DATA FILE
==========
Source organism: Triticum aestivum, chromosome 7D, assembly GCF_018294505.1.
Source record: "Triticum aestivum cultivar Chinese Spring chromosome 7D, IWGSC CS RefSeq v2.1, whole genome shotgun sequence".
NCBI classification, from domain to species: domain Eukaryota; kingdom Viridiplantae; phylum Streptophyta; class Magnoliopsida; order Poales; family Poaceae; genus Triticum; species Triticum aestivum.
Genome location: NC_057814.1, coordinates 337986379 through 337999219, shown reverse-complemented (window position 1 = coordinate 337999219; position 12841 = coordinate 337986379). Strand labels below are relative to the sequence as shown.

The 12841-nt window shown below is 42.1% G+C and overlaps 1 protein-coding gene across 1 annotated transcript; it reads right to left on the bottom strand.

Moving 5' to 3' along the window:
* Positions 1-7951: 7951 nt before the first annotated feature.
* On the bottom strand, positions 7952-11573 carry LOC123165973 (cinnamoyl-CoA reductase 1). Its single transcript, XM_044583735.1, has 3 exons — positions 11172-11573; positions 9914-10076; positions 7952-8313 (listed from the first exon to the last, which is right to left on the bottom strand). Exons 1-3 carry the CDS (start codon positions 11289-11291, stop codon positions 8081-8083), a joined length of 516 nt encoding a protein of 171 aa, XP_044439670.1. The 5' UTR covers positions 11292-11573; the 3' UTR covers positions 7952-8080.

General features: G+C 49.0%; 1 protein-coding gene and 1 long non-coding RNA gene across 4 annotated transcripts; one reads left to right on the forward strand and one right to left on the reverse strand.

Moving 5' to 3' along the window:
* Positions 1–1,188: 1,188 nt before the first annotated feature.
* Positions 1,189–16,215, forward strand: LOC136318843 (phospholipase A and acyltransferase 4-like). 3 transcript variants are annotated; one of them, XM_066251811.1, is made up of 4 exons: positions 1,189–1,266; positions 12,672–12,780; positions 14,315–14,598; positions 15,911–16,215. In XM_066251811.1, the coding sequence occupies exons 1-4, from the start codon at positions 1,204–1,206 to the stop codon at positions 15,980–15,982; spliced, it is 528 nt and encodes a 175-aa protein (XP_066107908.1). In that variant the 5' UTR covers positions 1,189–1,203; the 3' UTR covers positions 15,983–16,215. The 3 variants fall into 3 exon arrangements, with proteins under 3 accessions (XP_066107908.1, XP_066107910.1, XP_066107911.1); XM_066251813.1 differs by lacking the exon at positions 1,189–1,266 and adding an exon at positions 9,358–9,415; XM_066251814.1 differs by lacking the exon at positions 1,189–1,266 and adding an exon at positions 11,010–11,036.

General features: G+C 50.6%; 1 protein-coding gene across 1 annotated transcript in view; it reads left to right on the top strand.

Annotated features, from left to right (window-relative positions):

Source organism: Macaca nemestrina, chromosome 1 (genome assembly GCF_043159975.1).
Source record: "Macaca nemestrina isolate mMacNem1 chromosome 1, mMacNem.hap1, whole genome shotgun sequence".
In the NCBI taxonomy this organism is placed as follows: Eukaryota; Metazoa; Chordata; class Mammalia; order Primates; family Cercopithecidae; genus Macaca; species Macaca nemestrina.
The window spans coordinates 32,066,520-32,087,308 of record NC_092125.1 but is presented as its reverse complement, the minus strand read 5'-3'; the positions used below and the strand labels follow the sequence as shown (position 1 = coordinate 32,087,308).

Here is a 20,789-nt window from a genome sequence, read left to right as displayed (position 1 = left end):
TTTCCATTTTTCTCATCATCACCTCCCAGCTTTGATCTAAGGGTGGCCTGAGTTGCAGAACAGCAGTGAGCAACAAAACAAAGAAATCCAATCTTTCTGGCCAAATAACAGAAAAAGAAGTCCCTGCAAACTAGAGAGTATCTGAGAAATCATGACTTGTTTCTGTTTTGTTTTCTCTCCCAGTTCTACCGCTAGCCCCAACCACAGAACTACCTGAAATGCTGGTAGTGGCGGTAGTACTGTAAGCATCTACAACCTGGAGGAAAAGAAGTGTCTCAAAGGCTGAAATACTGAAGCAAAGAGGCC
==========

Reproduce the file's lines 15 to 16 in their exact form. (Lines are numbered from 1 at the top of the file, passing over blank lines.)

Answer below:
Source organism: Macaca nemestrina, chromosome 1 (genome assembly GCF_043159975.1).
Source record: "Macaca nemestrina isolate mMacNem1 chromosome 1, mMacNem.hap1, whole genome shotgun sequence".